Finally, in his 8th year of eligibility, arguable the greatest center in NFL history gets his due and enters the hallowed halls of Canton. Dermontti Dawson gets the nod after being snubbed for years in favor of other "more qualified" players. But considering the impact Dawson had on his team, it's hard to see how he sat out this long.
Dawson was a six-time All-Pro and made the Pro Bowl 7 times in a row during the 13 seasons he played with the Steelers. He retired in 2000 after a severe hamstring injury caused him to miss a bunch of time in 1999 and 2000. The Steelers released him because of cap reasons but he retired rather than playing for another team.
He ended up leaving a 170 consecutive game streak (the second-longest in Steelers history) and was one of the best blocking centers to ever strap on the pads. I'm not trying to take anything away from Steeler's great Mike Webster but I think Dawson was a better, more well rounded athlete.
In typical Steeler fashion, Dawson was part of the most stable position in all of Steelers history. He was one of only 3 players to play the center position spanning back to 1965! Think about that one for a minute, kids. 1965...35 years and only 3 players played that position! That is unreal. Never happened before, and never will happen again. Ray Mansfield was the center from 1966-1975 when Mike Webster took over.
Dawson replaced Webster in 1989 after playing his rookie season under Webster and learning what it took to be a pro football player. No other player has ever worn the #63 since Dawson and no one ever will out of the deep respect that the Steeler organization has for him as a player and as a person.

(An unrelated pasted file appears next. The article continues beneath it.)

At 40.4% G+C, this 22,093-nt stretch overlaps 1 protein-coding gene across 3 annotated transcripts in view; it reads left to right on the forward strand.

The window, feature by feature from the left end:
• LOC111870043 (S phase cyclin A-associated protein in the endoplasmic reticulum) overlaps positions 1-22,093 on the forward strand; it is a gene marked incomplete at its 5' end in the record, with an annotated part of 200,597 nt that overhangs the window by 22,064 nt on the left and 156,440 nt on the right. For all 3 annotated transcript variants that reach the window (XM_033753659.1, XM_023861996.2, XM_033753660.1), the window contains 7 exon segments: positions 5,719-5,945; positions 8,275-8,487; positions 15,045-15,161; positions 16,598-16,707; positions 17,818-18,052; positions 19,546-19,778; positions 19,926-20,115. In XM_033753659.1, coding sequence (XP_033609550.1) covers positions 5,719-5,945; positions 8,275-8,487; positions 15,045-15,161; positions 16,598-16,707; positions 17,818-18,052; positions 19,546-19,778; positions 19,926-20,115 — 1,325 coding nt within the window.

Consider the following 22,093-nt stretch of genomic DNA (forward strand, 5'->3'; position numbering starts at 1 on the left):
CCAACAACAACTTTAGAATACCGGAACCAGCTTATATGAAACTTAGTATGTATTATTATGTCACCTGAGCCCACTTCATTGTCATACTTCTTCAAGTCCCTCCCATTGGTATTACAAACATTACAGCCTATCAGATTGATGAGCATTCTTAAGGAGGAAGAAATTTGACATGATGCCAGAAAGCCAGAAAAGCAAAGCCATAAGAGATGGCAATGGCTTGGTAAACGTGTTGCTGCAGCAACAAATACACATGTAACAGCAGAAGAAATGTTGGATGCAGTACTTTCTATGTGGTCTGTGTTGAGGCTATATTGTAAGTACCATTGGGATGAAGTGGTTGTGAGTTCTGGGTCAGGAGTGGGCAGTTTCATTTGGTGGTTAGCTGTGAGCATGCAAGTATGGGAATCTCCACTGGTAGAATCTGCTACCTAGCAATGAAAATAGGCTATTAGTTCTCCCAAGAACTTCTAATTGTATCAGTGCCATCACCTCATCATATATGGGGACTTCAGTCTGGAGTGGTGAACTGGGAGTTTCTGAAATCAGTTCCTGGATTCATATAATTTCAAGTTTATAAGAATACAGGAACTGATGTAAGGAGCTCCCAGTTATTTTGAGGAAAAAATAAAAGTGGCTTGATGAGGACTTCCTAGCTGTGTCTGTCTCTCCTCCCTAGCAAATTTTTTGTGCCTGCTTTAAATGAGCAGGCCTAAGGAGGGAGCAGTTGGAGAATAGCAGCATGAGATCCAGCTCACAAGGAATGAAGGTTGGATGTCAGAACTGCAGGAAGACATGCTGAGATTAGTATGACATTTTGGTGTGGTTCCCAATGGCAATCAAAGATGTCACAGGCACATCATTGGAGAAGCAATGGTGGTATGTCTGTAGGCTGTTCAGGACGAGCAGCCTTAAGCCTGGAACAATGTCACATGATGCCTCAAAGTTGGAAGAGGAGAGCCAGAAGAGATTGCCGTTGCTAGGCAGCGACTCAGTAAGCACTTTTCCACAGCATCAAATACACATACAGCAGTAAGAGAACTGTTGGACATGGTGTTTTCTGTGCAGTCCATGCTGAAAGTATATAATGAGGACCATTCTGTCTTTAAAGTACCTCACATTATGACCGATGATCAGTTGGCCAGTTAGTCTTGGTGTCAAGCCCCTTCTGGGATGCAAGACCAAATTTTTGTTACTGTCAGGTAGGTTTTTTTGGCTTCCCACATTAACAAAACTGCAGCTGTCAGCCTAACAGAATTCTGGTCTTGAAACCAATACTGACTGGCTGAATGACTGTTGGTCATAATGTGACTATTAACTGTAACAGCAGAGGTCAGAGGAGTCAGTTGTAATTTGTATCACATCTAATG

I tried to find some Double D cards but only could come up with a few for the time being. I'm sure I have a bunch more but this was just on short notice.
But wait...there's more!
Not only did Dawson get in but another Steeler great finally made his way to Canton. Jack Butler, the only pick from the senior committee, joins the other 19 Steeler's in the Hall as well (20 Pittsburgh Steelers in the Hall of Fame...Unbelievable). Amazing that he finally got in, and kind of ironic too since I wrote about this back in September of 2010. Butler was actually a Pittsburgh native when he was added to the Steeler's roster in 1951. He played 103 games for the Steelers between 1951 and 1959, racking up 52 interceptions, which was second all time when he retired. Jack made All-Pro in all of his final five seasons before (coincidence?) an injury basically put an end to his career as a player. He then went on to work for the Steelers as a scout and manager for the next 44 years.
Although he was nominated, for now, Jerome Bettis will have to wait. He didn't get in his first year with the Hall taking Marshall Faulk and with the election of Curtis Martin (who went to high school in the Pittsburgh area and then Pitt), a second running back was basically out of the question for the voters again this year. But I'm sure the Bus will pull into Canton soon.